‘Show Boat’ Delights Parisians With Lovers, Gamblers, Tunes
After more than 80 years, “Show Boat,” the Jerome Kern-Oscar Hammerstein masterpiece, has finally docked in Paris. It was worth the wait.
Actually, the musical was produced in 1929, two years after the Broadway premiere, at the very same Theatre du Chatelet in French under the title “Mississipi” -- with one P only. This is the first Paris production in English. That it comes from South Africa makes it doubly interesting.
Racial discrimination, an issue tackled head-on by the musical, was very much on the minds of the first-nighters at the Ziegfeld Theatre in New York. And so it was at the Cape Town Opera, where it was first performed in 2005.
In the meantime, the production has traveled to German, Swedish and Norwegian opera houses. The tour speaks for itself: Along with “Porgy and Bess,” “Show Boat” is one of the few musicals taken seriously even by snooty opera fans.
The plot makes more sense than that of many operas: Edna Ferber’s novel, on which the musical is based, not only deals with the racism of the Deep South. It also describes -- less powerfully than Dostoevsky and Zola, to be sure -- the disastrous consequences of compulsive gambling and drinking.
The result, fortunately, is neither a tragedy nor a moral tract. Thanks to Hammerstein’s clever condensation of the novel, including a new happy ending, “Show Boat” is a sunny work. Kern’s score is filled with catchy tunes, yet it’s all of a piece. The song “Ol’ Man River” holds it together just as the Mississippi holds together the plot and the characters.
Among the many versions of the oft-revised score, the Cape Town Opera has opted for the one used at the Broadway revival in 1946, without the overture and the convent scene and with a new number, “Nobody Else but Me.”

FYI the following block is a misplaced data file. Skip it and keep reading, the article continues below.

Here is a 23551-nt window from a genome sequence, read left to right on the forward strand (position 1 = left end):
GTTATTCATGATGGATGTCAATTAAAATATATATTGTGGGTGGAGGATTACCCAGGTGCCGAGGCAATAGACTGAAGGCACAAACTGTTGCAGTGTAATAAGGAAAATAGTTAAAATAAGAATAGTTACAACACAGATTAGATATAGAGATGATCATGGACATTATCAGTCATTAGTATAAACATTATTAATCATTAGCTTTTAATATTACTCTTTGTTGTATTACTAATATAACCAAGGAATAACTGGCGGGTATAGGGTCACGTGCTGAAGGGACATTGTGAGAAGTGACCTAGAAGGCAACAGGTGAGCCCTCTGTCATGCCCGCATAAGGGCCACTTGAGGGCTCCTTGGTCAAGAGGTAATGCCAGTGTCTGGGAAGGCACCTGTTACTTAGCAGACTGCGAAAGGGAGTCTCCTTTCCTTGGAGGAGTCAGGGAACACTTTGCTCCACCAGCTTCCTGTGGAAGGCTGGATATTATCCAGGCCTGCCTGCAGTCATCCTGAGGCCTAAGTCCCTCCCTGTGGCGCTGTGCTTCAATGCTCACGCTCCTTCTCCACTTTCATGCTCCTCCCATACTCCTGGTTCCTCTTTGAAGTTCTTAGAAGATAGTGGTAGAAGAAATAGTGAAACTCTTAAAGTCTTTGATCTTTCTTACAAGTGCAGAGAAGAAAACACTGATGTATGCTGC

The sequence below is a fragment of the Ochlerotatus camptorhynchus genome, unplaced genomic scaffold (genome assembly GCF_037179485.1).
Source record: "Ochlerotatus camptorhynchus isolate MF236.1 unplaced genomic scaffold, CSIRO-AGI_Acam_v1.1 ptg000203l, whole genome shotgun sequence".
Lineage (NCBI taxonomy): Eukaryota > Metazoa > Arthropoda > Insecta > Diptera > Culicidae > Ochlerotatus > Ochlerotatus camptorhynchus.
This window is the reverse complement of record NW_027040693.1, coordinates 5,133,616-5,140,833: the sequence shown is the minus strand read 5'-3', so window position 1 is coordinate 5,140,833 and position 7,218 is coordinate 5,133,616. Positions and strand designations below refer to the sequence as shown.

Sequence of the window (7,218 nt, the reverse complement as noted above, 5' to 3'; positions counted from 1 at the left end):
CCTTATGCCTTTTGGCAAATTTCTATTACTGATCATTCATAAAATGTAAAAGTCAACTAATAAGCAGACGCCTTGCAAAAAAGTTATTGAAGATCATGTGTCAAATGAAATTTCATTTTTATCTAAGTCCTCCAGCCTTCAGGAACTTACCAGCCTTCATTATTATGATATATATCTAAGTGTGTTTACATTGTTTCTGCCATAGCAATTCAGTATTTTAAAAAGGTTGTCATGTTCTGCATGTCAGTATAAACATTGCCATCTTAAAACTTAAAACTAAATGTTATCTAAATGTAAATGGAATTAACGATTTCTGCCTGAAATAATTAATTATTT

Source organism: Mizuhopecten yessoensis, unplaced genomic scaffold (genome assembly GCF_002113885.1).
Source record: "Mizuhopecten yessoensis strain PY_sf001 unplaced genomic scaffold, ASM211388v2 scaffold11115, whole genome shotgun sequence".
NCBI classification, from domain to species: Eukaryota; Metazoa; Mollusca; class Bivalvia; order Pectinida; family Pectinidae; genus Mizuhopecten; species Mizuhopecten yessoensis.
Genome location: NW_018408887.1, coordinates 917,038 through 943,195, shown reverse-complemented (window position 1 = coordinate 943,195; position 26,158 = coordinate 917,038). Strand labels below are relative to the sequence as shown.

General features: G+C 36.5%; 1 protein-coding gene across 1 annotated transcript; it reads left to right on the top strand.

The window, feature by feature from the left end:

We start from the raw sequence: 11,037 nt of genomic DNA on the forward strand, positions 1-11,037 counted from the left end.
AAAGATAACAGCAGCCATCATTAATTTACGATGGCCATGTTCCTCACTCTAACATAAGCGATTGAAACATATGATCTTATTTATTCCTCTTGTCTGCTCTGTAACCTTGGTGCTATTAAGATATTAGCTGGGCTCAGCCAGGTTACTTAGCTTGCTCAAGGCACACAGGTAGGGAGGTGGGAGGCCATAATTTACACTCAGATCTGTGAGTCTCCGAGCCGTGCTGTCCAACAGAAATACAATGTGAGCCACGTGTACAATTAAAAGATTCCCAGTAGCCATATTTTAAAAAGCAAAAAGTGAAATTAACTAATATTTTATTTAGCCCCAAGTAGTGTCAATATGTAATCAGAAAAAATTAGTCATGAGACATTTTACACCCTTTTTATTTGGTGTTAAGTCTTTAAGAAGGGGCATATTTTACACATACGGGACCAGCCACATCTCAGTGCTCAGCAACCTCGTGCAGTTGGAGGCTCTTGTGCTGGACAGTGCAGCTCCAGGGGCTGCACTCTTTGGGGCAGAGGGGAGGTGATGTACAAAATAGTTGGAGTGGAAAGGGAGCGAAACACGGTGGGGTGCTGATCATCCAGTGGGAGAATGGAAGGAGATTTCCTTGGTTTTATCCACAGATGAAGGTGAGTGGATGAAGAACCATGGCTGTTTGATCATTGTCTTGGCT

Director Janice Honeyman, Johan Engels (set) and Birrie le Roux (costumes) present “Show Boat” as a picturesque period piece, realistic yet stylized, sentimental though with a welcome touch of tongue-in-cheek humor.
The singers, though not outstanding, are fine. Janelle Visagie is a ladylike Magnolia, the daughter of Captain Andy, who pilots the floating theater up and down the river.
Blake Fischer as Gaylord Ravenal, her gambling love interest, has a ringing tenor voice. Angela Kerrison is a sweet Julie, the mulatto whom the law forces to quit the show, thereby launching Magnolia’s career.
The best vocal performance comes from Otto Maidi as the black dockworker Joe: He sings “Ol’ Man River,” the show’s signature tune, with majestic dignity.
Malcolm Terrey’s Captain Andy is funny in the scene in which, after the sudden defection of his actors, he has to take to the stage and act out the rest of the play himself.
The dancing was probably more precise in Ziegfeld’s original staging. Albert Horne leads the Orchestre Pasdeloup with a fine feel for Broadway style.
“Show Boat” is at the Theatre du Chatelet through Oct. 19. Information: http://or +33-1-4028-2840.
(Jorg von Uthmann is a critic for Muse, the arts and leisure section of Bloomberg News. The opinions expressed are his own.)
What the Stars Mean: **** Outstanding *** Good ** Average * Poor (No stars) Worthless
To contact the writer on the story: Jorg von Uthmann in Paris at email@example.com.
To contact the editor responsible for this story: Mark Beech at firstname.lastname@example.org
Bloomberg moderates all comments. Comments that are abusive or off-topic will not be posted to the site. Excessively long comments may be moderated as well. Bloomberg cannot facilitate requests to remove comments or explain individual moderation decisions.